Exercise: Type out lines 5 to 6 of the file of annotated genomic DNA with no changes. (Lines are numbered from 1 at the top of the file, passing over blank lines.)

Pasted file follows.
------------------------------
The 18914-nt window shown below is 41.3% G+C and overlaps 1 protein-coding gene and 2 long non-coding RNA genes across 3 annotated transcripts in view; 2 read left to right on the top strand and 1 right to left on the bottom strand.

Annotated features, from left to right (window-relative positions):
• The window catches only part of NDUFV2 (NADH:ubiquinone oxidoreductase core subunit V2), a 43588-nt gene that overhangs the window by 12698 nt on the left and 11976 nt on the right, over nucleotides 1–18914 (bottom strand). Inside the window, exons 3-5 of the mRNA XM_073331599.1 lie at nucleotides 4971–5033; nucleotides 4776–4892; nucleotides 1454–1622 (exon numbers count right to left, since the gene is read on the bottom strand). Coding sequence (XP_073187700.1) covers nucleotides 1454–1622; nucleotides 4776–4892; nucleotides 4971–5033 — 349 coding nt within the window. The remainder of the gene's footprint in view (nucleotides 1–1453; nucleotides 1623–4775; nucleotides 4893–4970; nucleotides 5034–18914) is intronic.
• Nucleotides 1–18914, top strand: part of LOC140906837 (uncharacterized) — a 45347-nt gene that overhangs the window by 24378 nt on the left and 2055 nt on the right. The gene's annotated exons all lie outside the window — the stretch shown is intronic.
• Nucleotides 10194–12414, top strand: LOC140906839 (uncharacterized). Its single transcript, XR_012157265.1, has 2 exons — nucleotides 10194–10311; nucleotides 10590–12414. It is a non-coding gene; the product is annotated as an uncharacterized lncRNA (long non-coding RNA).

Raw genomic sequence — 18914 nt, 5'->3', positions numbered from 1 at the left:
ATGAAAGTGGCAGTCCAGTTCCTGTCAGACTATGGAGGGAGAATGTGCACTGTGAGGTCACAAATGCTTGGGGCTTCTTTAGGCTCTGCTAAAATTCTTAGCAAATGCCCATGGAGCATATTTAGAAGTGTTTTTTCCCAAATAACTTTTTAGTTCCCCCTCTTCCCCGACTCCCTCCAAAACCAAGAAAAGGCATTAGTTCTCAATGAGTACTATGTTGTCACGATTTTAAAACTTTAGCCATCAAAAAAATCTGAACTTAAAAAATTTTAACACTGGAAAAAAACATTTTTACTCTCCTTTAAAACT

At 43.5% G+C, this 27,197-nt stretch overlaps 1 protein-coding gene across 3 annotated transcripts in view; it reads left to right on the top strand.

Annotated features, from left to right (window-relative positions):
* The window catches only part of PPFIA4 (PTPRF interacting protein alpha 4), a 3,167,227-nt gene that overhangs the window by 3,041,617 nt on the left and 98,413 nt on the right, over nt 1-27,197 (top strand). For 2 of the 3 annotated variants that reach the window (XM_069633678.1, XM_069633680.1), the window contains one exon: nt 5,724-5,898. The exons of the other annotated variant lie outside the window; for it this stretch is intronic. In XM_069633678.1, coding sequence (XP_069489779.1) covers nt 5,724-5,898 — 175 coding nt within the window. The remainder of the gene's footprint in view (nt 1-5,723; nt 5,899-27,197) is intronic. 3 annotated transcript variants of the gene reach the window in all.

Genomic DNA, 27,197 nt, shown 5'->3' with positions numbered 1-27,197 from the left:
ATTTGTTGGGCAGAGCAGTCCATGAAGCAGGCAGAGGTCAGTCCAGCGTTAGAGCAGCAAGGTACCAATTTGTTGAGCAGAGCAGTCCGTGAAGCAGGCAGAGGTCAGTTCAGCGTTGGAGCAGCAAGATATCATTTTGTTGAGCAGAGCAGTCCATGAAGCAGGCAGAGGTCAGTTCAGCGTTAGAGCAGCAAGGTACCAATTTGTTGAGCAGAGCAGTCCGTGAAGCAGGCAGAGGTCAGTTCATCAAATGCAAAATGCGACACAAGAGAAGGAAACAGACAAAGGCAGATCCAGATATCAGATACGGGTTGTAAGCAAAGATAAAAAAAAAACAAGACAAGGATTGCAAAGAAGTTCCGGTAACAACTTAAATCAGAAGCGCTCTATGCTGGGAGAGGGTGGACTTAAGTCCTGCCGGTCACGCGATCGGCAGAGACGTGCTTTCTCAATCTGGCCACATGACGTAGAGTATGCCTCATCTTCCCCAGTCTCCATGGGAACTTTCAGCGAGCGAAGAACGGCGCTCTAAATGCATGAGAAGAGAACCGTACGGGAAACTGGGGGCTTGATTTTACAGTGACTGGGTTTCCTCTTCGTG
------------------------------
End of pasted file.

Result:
• Nucleotides 10194–12414, top strand: LOC140906839 (uncharacterized). Its single transcript, XR_012157265.1, has 2 exons — nucleotides 10194–10311; nucleotides 10590–12414. It is a non-coding gene; the product is annotated as an uncharacterized lncRNA (long non-coding RNA).

Raw genomic sequence — 18914 nt, 5'->3', positions numbered from 1 at the left: